“Male assigned at birth” is indeed more or less just a fancy way of saying “this person was raised as a boy.” However, in the case you mentioned, I don’t think she would be considered a trans woman because the term “male assigned at birth” really is referring to someone’s birth sex being “male,” but it’s just not usually considered accurate to say a trans woman “used to be a boy.” Hence we say a trans woman was assigned the male gender to express that the way she presented when she was younger was inconsistent with her actual identity. The case you mentioned sounds a lot more like that of David Reimer, who was raised as a girl after his genitals were accidentally ruined in an attempt to give him a circumcision. He experienced a great deal of trauma and pain from being forced into such a life without his knowledge, and the fact that he still insisted on being a boy is often cited as proof that gender is innate and not learned from society. He is not considered trans, but his case does offer some substance to the validity of trans people.

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39 minutes ago, DeltaV said:

that people regarded her as a boy/man (male = the gender she was assigned to at birth), it does not feel right to call her a trans woman.

The case of Mary Read isn't the norm, gender assigned at birth/assigned gender is a modern term that references the frequent modern concept of a doctor declaring a child's gender at birth, the parents agreeing with it, and then the child being raised as such. There can be another distinction made for children who are assigned intersex, and a few years past birth through means of surgery and other medical procedures are made to more closely align with one of the biological sexes. 

 

I see a few people mentioned children being unisexed - there is plenty of research that shows how children relate to gender and have some kind of understanding of it. This more recent study is small, but looks at how transgender children (having socially transitioned) perceive gender in comparison to their cisgender counterparts.Trans girls and cis girls held similar gendered preferences (Barbies and the color pink, essentially), and the same for trans boys and cis boys. I had a hard time finding studies that weren't behind pay-walls but I recommend looking into "gender constancy in children" and "gender preference in children" if you want to learn more. TLDR whatever gender is, people seem to connect to it pretty early and find it meaningful in their interactions, no matter how socially constructed certain aspects of it are. 

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18 hours ago, treepod said:

But at its most basic level, being trans is about being uncomfortable with people perceiving you as the gender assigned to you at birth

Hm, not so sure about that. Some trans peoples are perfectly fine with it, it don't bother them. They are not less trans.

 

It's about being a different gender than the one assigned to you at birth. Simple. (yes, even non binary peoples who partially identify as such )

 

 

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9 minutes ago, Cristal Gris said:

Hm, not so sure about that. Some trans peoples are perfectly fine with it, it don't bother them. They are not less trans.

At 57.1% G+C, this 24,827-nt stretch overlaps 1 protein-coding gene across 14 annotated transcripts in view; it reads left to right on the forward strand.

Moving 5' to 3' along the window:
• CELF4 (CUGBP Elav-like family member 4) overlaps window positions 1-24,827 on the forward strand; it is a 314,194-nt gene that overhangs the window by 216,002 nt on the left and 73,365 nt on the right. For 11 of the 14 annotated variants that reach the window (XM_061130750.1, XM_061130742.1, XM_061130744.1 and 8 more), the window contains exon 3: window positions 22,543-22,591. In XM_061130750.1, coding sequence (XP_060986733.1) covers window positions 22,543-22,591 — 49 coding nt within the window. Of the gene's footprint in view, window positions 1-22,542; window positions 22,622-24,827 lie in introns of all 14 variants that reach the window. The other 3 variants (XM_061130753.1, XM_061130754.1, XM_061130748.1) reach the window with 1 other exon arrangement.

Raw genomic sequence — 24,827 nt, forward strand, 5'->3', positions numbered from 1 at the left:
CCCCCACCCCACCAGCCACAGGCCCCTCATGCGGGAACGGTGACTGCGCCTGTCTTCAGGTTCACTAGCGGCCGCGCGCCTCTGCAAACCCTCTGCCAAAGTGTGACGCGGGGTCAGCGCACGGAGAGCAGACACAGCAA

It's about being a different gender than the one assigned to you at birth. Simple. (yes, even non binary peoples who partially identify as such )

 

 

That’s where the “and/or” and the second part of the statement (which you cut off) came in. I was trying to cover all the bases of different ways people know they’re trans, but it’s kinda hard to do without being long winded 

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32 minutes ago, treepod said:

That’s where the “and/or” and the second part of the statement (which you cut off) came in. I was trying to cover all the bases of different ways people know they’re trans, but it’s kinda hard to do without being long winded 

Alright

 

19 hours ago, treepod said:

and/or knowing on some ineffable level that you are a man/a woman/non-binary and that being perceived as such makes you content

It's still inaccurate. Some trans peoples don't give a shit about how they are perceived.

 

19 hours ago, treepod said:

I don’t speak for the trans community of course (no one does) but hopefully that helps you grasp the difference.

That, however, is right. And I (a trans person ) would suggest you to use that definition : "a person who don't Identity as their assigned gender at birth" . It's simple and inclusive.

 

Unless other trans peoples have an objection of course.

 

[edit : and when i say "objection" , i am talking about wording or something i may have overlooked. This is not an invitation to erase some  trans peoples ]

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38 minutes ago, Cristal Gris said:

a person who don't Identity as their assigned gender at birth

My only critique would be to slightly expand this to read “a person who doesn’t completely and exclusively identify as their assigned gender at birth”, to make it clear that (for example) bigender people who ID as both a boy and a girl and afab demigirls can ID as trans. 

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15 minutes ago, raavenb2619 said:

My only critique would be to slightly expand this to read “a person who doesn’t completely and exclusively identify as their assigned gender at birth”, to make it clear that (for example) bigender people who ID as both a boy and a girl and afab demigirls can ID as trans

Good point. I included them, but i realize it was not clear.